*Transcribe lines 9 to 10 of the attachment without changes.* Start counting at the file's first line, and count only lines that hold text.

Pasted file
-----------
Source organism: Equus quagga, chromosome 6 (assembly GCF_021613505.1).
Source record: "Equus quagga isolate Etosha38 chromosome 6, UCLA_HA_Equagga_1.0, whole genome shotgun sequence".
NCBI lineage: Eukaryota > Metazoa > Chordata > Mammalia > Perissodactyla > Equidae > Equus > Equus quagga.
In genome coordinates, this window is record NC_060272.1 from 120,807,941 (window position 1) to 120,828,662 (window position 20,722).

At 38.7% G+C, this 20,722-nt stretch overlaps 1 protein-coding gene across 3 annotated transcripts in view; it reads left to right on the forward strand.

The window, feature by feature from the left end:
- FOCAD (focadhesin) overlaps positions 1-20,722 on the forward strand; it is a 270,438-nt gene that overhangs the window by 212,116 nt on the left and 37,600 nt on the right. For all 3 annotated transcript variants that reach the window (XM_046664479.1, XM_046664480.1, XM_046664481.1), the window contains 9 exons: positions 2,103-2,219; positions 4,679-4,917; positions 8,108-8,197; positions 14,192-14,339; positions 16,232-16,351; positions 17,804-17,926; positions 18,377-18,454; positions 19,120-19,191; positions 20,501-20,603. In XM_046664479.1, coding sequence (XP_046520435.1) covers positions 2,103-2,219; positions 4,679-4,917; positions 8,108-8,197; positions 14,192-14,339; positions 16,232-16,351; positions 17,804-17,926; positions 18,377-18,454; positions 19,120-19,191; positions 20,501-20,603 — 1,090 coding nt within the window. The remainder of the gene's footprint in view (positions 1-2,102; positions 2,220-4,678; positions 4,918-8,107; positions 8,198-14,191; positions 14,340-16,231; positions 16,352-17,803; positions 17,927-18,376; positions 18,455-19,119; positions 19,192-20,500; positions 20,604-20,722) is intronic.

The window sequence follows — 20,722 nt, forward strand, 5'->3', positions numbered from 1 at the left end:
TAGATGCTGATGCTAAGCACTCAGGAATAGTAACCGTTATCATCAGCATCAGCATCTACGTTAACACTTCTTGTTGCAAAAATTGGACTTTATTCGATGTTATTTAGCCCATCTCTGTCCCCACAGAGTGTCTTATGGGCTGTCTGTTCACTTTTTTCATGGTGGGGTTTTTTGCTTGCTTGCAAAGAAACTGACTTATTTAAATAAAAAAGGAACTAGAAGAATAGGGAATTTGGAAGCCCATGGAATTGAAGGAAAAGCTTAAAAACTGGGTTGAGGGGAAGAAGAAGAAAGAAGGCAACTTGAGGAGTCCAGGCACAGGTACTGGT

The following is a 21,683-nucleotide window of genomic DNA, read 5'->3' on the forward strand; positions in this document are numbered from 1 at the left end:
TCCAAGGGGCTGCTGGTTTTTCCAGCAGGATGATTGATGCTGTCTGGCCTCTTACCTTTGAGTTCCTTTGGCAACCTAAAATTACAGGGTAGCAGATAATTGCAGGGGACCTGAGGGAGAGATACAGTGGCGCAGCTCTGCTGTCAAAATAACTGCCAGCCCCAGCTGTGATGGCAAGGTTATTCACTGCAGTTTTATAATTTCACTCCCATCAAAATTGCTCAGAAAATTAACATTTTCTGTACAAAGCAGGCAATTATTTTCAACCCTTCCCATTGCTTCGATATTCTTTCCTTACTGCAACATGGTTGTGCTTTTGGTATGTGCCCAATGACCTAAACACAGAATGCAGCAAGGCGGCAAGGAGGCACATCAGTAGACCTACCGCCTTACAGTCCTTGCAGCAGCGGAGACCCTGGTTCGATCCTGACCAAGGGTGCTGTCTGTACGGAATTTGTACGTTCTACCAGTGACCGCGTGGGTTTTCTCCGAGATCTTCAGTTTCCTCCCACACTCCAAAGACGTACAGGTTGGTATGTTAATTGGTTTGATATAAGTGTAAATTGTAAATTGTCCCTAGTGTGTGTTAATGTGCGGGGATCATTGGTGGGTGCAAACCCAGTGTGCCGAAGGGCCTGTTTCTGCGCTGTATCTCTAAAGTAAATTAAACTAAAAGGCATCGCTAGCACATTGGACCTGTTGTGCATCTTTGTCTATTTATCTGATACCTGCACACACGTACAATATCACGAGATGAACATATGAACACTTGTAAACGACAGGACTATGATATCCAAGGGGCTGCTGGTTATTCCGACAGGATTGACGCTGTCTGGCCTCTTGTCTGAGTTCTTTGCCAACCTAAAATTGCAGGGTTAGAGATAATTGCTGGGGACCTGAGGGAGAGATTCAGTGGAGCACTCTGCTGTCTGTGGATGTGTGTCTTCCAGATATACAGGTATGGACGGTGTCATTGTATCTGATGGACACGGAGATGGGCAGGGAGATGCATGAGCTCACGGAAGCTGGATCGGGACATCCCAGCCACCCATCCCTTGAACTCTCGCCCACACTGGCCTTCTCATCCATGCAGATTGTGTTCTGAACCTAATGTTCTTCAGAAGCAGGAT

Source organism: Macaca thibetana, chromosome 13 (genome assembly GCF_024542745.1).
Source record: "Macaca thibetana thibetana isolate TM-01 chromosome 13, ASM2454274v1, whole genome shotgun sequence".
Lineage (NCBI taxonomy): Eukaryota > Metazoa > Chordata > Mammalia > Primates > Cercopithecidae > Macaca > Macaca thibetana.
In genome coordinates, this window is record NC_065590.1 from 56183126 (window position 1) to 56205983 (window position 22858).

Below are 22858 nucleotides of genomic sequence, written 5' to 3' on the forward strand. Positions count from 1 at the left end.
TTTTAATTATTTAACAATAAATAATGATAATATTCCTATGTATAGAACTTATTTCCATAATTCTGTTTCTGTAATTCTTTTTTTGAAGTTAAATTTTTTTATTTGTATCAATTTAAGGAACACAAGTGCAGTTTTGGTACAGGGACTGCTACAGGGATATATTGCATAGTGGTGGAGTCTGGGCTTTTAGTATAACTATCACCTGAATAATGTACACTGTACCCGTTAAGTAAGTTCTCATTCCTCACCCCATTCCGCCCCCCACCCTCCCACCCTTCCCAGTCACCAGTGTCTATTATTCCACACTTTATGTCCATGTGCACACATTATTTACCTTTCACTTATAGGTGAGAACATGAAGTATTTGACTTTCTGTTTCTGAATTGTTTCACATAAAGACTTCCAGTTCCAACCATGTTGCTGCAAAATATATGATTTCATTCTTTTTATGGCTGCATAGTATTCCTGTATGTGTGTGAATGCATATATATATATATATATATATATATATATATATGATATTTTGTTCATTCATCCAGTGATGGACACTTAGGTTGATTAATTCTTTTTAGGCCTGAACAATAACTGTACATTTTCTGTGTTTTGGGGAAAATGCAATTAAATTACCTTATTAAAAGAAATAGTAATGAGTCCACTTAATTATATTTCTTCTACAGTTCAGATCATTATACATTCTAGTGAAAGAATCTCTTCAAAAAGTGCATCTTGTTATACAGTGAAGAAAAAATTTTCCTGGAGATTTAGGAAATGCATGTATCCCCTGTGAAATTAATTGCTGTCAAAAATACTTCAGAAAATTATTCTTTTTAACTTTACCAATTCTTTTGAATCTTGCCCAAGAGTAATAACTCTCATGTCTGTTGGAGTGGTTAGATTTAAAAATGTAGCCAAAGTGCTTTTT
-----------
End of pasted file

TAGATGCTGATGCTAAGCACTCAGGAATAGTAACCGTTATCATCAGCATCAGCATCTACGTTAACACTTCTTGTTGCAAAAATTGGACTTTATTCGATGTTATTTAGCCCATCTCTGTCCCCACAGAGTGTCTTATGGGCTGTCTGTTCACTTTTTTCATGGTGGGGTTTTTTGCTTGCTTGCAAAGAAACTGACTTATTTAAATAAAAAAGGAACTAGAAGAATAGGGAATTTGGAAGCCCATGGAATTGAAGGAAAAGCTTAAAAACTGGGTTGAGGGGAAGAAGAAGAAAGAAGGCAACTTGAGGAGTCCAGGCACAGGTACTGGT

The following is a 21,683-nucleotide window of genomic DNA, read 5'->3' on the forward strand; positions in this document are numbered from 1 at the left end: